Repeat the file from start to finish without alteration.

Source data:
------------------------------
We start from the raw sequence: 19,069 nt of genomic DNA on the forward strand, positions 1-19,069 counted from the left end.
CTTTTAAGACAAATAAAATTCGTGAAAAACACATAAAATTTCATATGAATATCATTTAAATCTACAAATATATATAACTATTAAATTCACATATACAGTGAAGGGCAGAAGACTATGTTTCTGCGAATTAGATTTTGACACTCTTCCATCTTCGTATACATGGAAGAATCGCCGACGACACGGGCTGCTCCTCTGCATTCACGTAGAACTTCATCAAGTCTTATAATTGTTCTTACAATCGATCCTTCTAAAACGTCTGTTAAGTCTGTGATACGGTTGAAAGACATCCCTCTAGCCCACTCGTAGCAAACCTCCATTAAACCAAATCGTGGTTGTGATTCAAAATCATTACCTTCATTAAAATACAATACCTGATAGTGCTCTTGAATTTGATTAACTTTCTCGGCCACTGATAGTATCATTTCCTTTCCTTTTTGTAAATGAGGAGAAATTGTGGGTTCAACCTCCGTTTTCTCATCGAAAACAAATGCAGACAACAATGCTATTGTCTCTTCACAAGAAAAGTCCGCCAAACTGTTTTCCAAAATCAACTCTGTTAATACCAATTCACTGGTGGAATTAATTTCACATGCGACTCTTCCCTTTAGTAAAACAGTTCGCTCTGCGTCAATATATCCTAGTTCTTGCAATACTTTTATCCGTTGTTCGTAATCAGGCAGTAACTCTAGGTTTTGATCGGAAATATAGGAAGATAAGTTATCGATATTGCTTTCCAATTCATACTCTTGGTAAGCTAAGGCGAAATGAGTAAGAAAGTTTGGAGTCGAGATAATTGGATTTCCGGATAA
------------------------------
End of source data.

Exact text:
We start from the raw sequence: 19,069 nt of genomic DNA on the forward strand, positions 1-19,069 counted from the left end.
CTTTTAAGACAAATAAAATTCGTGAAAAACACATAAAATTTCATATGAATATCATTTAAATCTACAAATATATATAACTATTAAATTCACATATACAGTGAAGGGCAGAAGACTATGTTTCTGCGAATTAGATTTTGACACTCTTCCATCTTCGTATACATGGAAGAATCGCCGACGACACGGGCTGCTCCTCTGCATTCACGTAGAACTTCATCAAGTCTTATAATTGTTCTTACAATCGATCCTTCTAAAACGTCTGTTAAGTCTGTGATACGGTTGAAAGACATCCCTCTAGCCCACTCGTAGCAAACCTCCATTAAACCAAATCGTGGTTGTGATTCAAAATCATTACCTTCATTAAAATACAATACCTGATAGTGCTCTTGAATTTGATTAACTTTCTCGGCCACTGATAGTATCATTTCCTTTCCTTTTTGTAAATGAGGAGAAATTGTGGGTTCAACCTCCGTTTTCTCATCGAAAACAAATGCAGACAACAATGCTATTGTCTCTTCACAAGAAAAGTCCGCCAAACTGTTTTCCAAAATCAACTCTGTTAATACCAATTCACTGGTGGAATTAATTTCACATGCGACTCTTCCCTTTAGTAAAACAGTTCGCTCTGCGTCAATATATCCTAGTTCTTGCAATACTTTTATCCGTTGTTCGTAATCAGGCAGTAACTCTAGGTTTTGATCGGAAATATAGGAAGATAAGTTATCGATATTGCTTTCCAATTCATACTCTTGGTAAGCTAAGGCGAAATGAGTAAGAAAGTTTGGAGTCGAGATAATTGGATTTCCGGATAA